Comparisons of articaine and lidocaine in different studies have revealed that articaine has higher success rate and increased duration of action than lidocaine in mental nerve block injection and incisive nerve block.[11] However, some studies have reported no difference in the anesthetic efficacy of articaine and lidocaine in mandibular block anesthesia.[12]

Ghasemi et al. reported that the pain severity of infiltration injection is less than that of block injection, while they observed no significant difference in the pain severity between the two techniques during pulp exposure.[13] Similarly, Yassen concluded that there is no significant difference between the two techniques during injection and the treatment process. Besides, mandibular infiltration technique is as effective as block technique for filling, extraction, and pulpotomy of primary canine teeth. In addition, mandibular infiltration anesthesia is not more painful than block anesthesia.[14]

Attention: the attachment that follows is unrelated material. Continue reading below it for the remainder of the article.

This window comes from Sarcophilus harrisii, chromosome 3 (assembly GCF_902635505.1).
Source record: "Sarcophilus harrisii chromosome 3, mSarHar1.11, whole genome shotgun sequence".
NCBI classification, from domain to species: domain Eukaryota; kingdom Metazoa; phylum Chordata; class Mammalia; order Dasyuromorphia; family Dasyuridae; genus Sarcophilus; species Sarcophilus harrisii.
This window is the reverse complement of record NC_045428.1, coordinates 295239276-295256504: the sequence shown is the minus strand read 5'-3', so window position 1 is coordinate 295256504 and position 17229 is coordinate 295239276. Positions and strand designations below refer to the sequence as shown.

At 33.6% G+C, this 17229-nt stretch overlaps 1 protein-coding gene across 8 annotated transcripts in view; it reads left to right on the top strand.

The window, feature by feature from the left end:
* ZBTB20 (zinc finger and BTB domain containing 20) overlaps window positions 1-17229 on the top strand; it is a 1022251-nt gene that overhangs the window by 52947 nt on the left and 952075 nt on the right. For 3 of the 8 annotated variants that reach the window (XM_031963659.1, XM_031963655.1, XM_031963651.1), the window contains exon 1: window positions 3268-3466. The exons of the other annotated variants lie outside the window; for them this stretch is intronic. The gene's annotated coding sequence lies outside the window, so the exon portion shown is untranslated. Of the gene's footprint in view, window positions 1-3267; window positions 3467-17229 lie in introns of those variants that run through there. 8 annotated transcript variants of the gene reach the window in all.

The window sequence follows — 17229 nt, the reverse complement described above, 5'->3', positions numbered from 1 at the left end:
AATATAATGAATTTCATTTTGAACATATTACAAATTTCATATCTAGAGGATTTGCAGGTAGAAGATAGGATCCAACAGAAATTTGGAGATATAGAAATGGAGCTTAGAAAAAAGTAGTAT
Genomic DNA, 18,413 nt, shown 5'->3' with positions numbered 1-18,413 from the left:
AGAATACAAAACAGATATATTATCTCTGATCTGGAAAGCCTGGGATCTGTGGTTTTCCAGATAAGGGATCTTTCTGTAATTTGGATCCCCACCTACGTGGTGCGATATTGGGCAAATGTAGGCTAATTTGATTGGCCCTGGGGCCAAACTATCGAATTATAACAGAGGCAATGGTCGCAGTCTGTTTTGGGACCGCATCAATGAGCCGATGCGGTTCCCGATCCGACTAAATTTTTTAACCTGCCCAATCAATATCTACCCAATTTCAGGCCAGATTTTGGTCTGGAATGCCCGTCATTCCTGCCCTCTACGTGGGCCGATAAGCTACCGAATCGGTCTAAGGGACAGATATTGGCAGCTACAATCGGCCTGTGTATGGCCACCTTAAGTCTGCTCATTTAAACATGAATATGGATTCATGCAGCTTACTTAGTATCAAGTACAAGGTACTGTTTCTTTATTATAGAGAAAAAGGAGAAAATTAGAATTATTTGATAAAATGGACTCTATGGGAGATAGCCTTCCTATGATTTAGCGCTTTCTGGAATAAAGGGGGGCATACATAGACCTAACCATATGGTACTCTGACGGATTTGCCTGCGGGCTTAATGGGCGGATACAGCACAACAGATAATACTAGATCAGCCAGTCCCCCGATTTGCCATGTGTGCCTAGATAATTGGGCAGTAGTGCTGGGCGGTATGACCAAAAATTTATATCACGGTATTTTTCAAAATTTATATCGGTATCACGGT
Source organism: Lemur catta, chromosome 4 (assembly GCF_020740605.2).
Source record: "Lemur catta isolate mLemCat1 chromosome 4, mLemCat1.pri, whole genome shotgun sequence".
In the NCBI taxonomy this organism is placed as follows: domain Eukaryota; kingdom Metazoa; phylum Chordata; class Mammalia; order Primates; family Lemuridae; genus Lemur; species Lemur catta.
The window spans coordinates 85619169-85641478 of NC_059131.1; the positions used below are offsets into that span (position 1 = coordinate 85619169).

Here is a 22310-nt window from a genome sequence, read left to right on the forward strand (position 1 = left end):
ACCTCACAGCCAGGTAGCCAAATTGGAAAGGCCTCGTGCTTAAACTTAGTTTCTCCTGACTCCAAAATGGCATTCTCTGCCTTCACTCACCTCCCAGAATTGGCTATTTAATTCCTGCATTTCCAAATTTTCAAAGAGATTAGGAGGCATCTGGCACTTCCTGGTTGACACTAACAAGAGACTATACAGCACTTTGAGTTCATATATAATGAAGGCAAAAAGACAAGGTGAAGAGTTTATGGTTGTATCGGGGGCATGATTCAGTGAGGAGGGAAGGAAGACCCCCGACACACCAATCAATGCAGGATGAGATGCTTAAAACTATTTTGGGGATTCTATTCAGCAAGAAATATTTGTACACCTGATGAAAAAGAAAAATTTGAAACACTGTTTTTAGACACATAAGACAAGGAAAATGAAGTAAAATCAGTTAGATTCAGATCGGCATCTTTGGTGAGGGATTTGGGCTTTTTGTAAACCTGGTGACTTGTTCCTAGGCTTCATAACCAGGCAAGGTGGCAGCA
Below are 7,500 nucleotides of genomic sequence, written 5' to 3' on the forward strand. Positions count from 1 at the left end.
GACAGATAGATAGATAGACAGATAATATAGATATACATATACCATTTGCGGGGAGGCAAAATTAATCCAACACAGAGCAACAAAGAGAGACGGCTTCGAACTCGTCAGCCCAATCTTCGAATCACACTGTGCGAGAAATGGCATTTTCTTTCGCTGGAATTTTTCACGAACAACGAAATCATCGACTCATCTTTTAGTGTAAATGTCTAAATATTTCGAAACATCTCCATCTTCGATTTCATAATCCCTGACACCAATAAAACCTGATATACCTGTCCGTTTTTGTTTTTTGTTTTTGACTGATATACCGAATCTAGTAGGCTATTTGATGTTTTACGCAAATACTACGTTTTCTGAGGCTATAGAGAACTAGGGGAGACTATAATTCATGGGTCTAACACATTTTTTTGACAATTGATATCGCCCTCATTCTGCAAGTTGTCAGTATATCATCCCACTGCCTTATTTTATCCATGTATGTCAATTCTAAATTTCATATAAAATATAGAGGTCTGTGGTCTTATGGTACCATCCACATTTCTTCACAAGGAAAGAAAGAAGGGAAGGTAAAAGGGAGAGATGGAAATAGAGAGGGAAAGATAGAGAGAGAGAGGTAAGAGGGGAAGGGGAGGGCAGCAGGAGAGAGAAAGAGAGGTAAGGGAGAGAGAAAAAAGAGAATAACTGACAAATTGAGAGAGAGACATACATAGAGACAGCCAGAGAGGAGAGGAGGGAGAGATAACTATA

Huang et al. suggested that articaine can be an appropriate alternative for lidocaine in the block method for extraction of mandibular third molar.[15]

Due to disadvantages of block technique and low efficacy of infiltration injection with lidocaine in the extraction of mandibular second primary molars, and the positive characteristics of articaine that are studied in few studies, it was decided to conduct this study. The present study aimed to compare the success rate of implementing block method with lidocaine and infiltration technique with articaine for anesthesia in the extraction of primary mandibular second molars in 8–11-year-old children.

  Materials and Methods Top